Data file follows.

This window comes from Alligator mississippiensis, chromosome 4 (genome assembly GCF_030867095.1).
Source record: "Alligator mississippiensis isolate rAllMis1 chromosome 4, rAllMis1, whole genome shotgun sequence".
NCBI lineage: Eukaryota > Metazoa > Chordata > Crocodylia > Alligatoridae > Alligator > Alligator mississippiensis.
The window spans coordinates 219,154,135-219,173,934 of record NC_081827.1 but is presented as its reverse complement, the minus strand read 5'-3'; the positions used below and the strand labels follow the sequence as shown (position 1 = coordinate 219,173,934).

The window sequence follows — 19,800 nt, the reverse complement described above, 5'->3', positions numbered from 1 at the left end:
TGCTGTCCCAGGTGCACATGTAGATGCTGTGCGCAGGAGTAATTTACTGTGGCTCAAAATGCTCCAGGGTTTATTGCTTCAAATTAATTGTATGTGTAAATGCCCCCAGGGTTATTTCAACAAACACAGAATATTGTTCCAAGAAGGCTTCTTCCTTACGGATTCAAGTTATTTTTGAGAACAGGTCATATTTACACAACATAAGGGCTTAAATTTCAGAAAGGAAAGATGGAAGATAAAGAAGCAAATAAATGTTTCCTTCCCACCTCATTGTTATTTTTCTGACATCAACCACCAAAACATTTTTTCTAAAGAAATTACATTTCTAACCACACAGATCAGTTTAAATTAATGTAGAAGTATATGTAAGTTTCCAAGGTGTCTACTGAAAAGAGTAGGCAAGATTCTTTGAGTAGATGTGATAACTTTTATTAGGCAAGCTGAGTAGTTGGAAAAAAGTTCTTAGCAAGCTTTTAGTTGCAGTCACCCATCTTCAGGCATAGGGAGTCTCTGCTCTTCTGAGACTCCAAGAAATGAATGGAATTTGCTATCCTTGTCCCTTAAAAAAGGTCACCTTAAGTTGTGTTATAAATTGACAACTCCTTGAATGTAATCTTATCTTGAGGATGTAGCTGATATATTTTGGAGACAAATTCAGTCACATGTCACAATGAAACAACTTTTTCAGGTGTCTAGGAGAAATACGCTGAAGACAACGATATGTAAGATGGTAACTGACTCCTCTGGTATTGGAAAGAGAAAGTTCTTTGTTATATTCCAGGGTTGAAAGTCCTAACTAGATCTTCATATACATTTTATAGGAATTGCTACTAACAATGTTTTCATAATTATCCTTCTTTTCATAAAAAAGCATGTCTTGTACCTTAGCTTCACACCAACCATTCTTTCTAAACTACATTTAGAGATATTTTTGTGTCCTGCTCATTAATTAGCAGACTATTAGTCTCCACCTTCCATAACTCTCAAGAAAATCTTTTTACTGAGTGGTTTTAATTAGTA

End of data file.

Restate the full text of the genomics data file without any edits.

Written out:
This window comes from Alligator mississippiensis, chromosome 4 (genome assembly GCF_030867095.1).
Source record: "Alligator mississippiensis isolate rAllMis1 chromosome 4, rAllMis1, whole genome shotgun sequence".
NCBI lineage: Eukaryota > Metazoa > Chordata > Crocodylia > Alligatoridae > Alligator > Alligator mississippiensis.
The window spans coordinates 219,154,135-219,173,934 of record NC_081827.1 but is presented as its reverse complement, the minus strand read 5'-3'; the positions used below and the strand labels follow the sequence as shown (position 1 = coordinate 219,173,934).

The window sequence follows — 19,800 nt, the reverse complement described above, 5'->3', positions numbered from 1 at the left end:
TGCTGTCCCAGGTGCACATGTAGATGCTGTGCGCAGGAGTAATTTACTGTGGCTCAAAATGCTCCAGGGTTTATTGCTTCAAATTAATTGTATGTGTAAATGCCCCCAGGGTTATTTCAACAAACACAGAATATTGTTCCAAGAAGGCTTCTTCCTTACGGATTCAAGTTATTTTTGAGAACAGGTCATATTTACACAACATAAGGGCTTAAATTTCAGAAAGGAAAGATGGAAGATAAAGAAGCAAATAAATGTTTCCTTCCCACCTCATTGTTATTTTTCTGACATCAACCACCAAAACATTTTTTCTAAAGAAATTACATTTCTAACCACACAGATCAGTTTAAATTAATGTAGAAGTATATGTAAGTTTCCAAGGTGTCTACTGAAAAGAGTAGGCAAGATTCTTTGAGTAGATGTGATAACTTTTATTAGGCAAGCTGAGTAGTTGGAAAAAAGTTCTTAGCAAGCTTTTAGTTGCAGTCACCCATCTTCAGGCATAGGGAGTCTCTGCTCTTCTGAGACTCCAAGAAATGAATGGAATTTGCTATCCTTGTCCCTTAAAAAAGGTCACCTTAAGTTGTGTTATAAATTGACAACTCCTTGAATGTAATCTTATCTTGAGGATGTAGCTGATATATTTTGGAGACAAATTCAGTCACATGTCACAATGAAACAACTTTTTCAGGTGTCTAGGAGAAATACGCTGAAGACAACGATATGTAAGATGGTAACTGACTCCTCTGGTATTGGAAAGAGAAAGTTCTTTGTTATATTCCAGGGTTGAAAGTCCTAACTAGATCTTCATATACATTTTATAGGAATTGCTACTAACAATGTTTTCATAATTATCCTTCTTTTCATAAAAAAGCATGTCTTGTACCTTAGCTTCACACCAACCATTCTTTCTAAACTACATTTAGAGATATTTTTGTGTCCTGCTCATTAATTAGCAGACTATTAGTCTCCACCTTCCATAACTCTCAAGAAAATCTTTTTACTGAGTGGTTTTAATTAGTA